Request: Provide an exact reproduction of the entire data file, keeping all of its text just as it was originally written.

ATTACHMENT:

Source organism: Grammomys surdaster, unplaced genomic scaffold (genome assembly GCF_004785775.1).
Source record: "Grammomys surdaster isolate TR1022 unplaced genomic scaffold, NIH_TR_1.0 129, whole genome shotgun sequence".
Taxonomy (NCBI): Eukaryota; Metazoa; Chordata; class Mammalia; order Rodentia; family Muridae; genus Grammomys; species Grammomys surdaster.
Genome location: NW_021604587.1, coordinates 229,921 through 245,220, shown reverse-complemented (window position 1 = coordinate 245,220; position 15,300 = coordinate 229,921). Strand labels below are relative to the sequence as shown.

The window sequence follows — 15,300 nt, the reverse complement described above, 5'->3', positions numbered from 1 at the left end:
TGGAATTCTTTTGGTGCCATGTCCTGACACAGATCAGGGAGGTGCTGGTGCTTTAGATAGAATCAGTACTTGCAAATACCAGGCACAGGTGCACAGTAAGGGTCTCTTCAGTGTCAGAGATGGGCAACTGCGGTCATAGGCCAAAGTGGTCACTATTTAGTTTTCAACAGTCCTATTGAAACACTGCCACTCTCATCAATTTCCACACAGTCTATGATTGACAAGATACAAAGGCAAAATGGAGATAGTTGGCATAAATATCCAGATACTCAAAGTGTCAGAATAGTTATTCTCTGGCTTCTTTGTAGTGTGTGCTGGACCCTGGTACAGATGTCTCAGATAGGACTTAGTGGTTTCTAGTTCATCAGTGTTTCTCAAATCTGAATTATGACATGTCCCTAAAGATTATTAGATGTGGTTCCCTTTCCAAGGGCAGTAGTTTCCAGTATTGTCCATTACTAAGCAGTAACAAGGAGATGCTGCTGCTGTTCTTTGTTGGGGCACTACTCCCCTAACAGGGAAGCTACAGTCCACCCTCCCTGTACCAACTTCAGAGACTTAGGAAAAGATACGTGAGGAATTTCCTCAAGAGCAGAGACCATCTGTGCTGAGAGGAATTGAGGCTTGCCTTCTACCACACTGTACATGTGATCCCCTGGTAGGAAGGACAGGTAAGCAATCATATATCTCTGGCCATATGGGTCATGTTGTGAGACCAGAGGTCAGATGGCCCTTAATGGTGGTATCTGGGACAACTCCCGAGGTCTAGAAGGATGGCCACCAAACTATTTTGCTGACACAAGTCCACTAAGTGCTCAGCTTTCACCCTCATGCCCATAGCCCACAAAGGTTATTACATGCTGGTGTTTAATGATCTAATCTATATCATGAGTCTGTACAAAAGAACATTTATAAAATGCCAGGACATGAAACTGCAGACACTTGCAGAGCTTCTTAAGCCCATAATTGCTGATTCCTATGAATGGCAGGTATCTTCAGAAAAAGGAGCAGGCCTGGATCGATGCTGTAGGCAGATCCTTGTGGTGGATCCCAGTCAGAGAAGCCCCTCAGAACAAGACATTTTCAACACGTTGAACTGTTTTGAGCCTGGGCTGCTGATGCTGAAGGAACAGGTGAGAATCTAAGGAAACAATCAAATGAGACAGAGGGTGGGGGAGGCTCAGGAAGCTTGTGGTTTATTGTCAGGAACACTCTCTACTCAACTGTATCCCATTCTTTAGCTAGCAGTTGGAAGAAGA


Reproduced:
Source organism: Grammomys surdaster, unplaced genomic scaffold (genome assembly GCF_004785775.1).
Source record: "Grammomys surdaster isolate TR1022 unplaced genomic scaffold, NIH_TR_1.0 129, whole genome shotgun sequence".
Taxonomy (NCBI): Eukaryota; Metazoa; Chordata; class Mammalia; order Rodentia; family Muridae; genus Grammomys; species Grammomys surdaster.
Genome location: NW_021604587.1, coordinates 229,921 through 245,220, shown reverse-complemented (window position 1 = coordinate 245,220; position 15,300 = coordinate 229,921). Strand labels below are relative to the sequence as shown.

The window sequence follows — 15,300 nt, the reverse complement described above, 5'->3', positions numbered from 1 at the left end:
TGGAATTCTTTTGGTGCCATGTCCTGACACAGATCAGGGAGGTGCTGGTGCTTTAGATAGAATCAGTACTTGCAAATACCAGGCACAGGTGCACAGTAAGGGTCTCTTCAGTGTCAGAGATGGGCAACTGCGGTCATAGGCCAAAGTGGTCACTATTTAGTTTTCAACAGTCCTATTGAAACACTGCCACTCTCATCAATTTCCACACAGTCTATGATTGACAAGATACAAAGGCAAAATGGAGATAGTTGGCATAAATATCCAGATACTCAAAGTGTCAGAATAGTTATTCTCTGGCTTCTTTGTAGTGTGTGCTGGACCCTGGTACAGATGTCTCAGATAGGACTTAGTGGTTTCTAGTTCATCAGTGTTTCTCAAATCTGAATTATGACATGTCCCTAAAGATTATTAGATGTGGTTCCCTTTCCAAGGGCAGTAGTTTCCAGTATTGTCCATTACTAAGCAGTAACAAGGAGATGCTGCTGCTGTTCTTTGTTGGGGCACTACTCCCCTAACAGGGAAGCTACAGTCCACCCTCCCTGTACCAACTTCAGAGACTTAGGAAAAGATACGTGAGGAATTTCCTCAAGAGCAGAGACCATCTGTGCTGAGAGGAATTGAGGCTTGCCTTCTACCACACTGTACATGTGATCCCCTGGTAGGAAGGACAGGTAAGCAATCATATATCTCTGGCCATATGGGTCATGTTGTGAGACCAGAGGTCAGATGGCCCTTAATGGTGGTATCTGGGACAACTCCCGAGGTCTAGAAGGATGGCCACCAAACTATTTTGCTGACACAAGTCCACTAAGTGCTCAGCTTTCACCCTCATGCCCATAGCCCACAAAGGTTATTACATGCTGGTGTTTAATGATCTAATCTATATCATGAGTCTGTACAAAAGAACATTTATAAAATGCCAGGACATGAAACTGCAGACACTTGCAGAGCTTCTTAAGCCCATAATTGCTGATTCCTATGAATGGCAGGTATCTTCAGAAAAAGGAGCAGGCCTGGATCGATGCTGTAGGCAGATCCTTGTGGTGGATCCCAGTCAGAGAAGCCCCTCAGAACAAGACATTTTCAACACGTTGAACTGTTTTGAGCCTGGGCTGCTGATGCTGAAGGAACAGGTGAGAATCTAAGGAAACAATCAAATGAGACAGAGGGTGGGGGAGGCTCAGGAAGCTTGTGGTTTATTGTCAGGAACACTCTCTACTCAACTGTATCCCATTCTTTAGCTAGCAGTTGGAAGAAGA